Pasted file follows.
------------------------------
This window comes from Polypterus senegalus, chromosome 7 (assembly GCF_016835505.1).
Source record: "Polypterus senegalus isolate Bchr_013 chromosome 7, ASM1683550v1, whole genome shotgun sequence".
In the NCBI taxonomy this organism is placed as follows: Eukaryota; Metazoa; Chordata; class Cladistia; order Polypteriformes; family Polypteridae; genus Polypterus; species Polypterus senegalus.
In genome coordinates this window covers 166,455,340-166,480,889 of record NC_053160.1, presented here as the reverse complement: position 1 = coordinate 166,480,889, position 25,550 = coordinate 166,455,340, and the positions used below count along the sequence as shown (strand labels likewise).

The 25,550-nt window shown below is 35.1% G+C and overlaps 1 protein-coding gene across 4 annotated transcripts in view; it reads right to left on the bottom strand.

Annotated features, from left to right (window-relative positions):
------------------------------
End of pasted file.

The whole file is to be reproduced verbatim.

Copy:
This window comes from Polypterus senegalus, chromosome 7 (assembly GCF_016835505.1).
Source record: "Polypterus senegalus isolate Bchr_013 chromosome 7, ASM1683550v1, whole genome shotgun sequence".
In the NCBI taxonomy this organism is placed as follows: Eukaryota; Metazoa; Chordata; class Cladistia; order Polypteriformes; family Polypteridae; genus Polypterus; species Polypterus senegalus.
In genome coordinates this window covers 166,455,340-166,480,889 of record NC_053160.1, presented here as the reverse complement: position 1 = coordinate 166,480,889, position 25,550 = coordinate 166,455,340, and the positions used below count along the sequence as shown (strand labels likewise).

The 25,550-nt window shown below is 35.1% G+C and overlaps 1 protein-coding gene across 4 annotated transcripts in view; it reads right to left on the bottom strand.

Annotated features, from left to right (window-relative positions):